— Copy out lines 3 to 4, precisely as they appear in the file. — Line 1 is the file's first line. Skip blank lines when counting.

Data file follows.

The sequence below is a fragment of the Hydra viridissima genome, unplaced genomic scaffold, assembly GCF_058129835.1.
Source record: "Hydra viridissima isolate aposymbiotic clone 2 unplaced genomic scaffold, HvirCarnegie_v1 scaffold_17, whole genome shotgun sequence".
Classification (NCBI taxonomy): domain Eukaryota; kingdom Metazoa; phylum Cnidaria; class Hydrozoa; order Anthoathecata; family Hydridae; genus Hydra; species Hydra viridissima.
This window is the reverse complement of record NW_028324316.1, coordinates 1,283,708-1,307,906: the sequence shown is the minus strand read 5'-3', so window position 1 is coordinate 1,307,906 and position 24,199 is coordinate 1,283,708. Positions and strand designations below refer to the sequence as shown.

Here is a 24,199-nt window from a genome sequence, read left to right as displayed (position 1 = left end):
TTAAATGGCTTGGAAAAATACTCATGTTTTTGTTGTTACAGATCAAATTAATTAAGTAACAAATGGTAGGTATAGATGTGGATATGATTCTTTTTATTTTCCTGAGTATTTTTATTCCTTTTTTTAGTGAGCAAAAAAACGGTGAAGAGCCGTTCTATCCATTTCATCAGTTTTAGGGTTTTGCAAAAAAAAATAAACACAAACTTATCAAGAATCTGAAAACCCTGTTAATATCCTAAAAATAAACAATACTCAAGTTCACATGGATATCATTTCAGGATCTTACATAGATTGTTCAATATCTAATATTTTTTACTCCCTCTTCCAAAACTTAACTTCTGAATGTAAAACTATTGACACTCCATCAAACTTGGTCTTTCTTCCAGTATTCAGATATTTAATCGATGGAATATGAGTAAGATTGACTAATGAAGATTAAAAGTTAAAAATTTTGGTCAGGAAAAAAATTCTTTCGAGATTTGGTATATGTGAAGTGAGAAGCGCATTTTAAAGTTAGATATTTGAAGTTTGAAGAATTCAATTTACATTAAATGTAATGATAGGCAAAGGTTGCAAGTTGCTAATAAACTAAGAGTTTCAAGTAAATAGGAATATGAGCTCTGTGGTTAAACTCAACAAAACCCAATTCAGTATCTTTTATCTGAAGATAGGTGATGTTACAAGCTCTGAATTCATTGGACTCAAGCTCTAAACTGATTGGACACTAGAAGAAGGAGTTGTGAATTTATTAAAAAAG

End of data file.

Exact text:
Classification (NCBI taxonomy): domain Eukaryota; kingdom Metazoa; phylum Cnidaria; class Hydrozoa; order Anthoathecata; family Hydridae; genus Hydra; species Hydra viridissima.
This window is the reverse complement of record NW_028324316.1, coordinates 1,283,708-1,307,906: the sequence shown is the minus strand read 5'-3', so window position 1 is coordinate 1,307,906 and position 24,199 is coordinate 1,283,708. Positions and strand designations below refer to the sequence as shown.